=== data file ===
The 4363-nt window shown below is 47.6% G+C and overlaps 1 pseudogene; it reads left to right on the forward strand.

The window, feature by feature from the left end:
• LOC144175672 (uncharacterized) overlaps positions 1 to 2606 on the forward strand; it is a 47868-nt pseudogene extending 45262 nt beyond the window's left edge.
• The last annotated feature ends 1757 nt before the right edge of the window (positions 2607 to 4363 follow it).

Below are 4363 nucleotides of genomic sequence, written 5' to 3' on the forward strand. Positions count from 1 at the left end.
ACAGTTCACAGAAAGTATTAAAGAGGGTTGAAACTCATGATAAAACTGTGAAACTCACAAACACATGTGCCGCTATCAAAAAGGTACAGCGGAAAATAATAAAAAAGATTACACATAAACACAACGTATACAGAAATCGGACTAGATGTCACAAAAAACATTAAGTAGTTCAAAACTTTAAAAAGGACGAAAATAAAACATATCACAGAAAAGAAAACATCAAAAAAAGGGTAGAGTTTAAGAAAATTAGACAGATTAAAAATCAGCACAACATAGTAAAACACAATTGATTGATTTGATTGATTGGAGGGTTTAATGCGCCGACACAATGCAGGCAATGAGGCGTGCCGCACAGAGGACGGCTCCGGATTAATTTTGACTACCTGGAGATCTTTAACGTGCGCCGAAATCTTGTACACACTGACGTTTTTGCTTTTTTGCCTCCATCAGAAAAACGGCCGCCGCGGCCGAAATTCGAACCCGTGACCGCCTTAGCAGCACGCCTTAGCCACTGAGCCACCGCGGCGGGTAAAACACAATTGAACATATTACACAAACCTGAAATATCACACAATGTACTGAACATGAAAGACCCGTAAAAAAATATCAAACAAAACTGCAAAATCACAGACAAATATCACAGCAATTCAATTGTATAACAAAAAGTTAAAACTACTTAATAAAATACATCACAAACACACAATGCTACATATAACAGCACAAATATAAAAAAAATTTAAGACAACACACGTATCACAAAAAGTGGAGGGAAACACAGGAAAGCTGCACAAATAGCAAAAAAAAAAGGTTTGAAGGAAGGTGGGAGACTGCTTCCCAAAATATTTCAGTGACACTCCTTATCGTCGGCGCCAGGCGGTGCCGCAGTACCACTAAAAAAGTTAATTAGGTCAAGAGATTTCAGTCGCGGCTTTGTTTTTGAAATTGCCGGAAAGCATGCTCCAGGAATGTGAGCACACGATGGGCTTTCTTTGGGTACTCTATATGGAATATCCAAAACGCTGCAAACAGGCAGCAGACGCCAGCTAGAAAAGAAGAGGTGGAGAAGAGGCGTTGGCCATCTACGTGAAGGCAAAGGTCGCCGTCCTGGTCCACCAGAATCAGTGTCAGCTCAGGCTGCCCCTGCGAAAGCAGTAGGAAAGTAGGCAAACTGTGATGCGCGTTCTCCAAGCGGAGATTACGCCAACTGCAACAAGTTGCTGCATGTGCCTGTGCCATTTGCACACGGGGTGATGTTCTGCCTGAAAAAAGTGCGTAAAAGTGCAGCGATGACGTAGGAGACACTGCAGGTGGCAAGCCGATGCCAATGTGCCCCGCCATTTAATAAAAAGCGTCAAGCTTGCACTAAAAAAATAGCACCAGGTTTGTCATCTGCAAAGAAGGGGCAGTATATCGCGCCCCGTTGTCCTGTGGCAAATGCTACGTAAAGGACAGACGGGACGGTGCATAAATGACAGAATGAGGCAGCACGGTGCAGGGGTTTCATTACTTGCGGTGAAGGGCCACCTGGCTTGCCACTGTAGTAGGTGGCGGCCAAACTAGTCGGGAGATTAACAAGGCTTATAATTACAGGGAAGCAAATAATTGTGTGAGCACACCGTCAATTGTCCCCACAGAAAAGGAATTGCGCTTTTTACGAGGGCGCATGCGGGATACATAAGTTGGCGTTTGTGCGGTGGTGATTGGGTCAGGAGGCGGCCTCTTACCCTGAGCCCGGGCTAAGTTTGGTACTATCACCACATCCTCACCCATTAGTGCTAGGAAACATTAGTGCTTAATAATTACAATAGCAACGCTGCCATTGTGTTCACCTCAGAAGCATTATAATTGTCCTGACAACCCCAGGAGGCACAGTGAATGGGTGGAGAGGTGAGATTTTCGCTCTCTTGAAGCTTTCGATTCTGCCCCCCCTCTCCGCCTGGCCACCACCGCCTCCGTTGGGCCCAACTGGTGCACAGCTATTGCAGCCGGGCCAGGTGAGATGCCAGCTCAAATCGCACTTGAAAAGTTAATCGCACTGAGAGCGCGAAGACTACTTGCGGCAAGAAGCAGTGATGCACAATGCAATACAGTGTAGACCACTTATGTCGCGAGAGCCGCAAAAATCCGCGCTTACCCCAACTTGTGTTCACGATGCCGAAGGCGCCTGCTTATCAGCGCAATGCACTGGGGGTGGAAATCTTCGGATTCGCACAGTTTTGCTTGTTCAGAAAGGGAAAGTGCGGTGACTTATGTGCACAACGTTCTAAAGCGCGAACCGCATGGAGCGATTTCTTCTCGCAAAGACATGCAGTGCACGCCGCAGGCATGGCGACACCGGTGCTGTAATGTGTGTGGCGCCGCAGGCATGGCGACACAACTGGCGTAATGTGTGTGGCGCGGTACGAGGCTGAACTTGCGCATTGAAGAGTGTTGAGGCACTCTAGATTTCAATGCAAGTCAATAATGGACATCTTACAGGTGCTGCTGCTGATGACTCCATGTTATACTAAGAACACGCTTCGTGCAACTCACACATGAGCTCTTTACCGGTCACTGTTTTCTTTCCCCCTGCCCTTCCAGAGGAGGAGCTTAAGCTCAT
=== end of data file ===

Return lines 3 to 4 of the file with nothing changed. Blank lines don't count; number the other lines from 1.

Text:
• LOC144175672 (uncharacterized) overlaps positions 1 to 2606 on the forward strand; it is a 47868-nt pseudogene extending 45262 nt beyond the window's left edge.
• The last annotated feature ends 1757 nt before the right edge of the window (positions 2607 to 4363 follow it).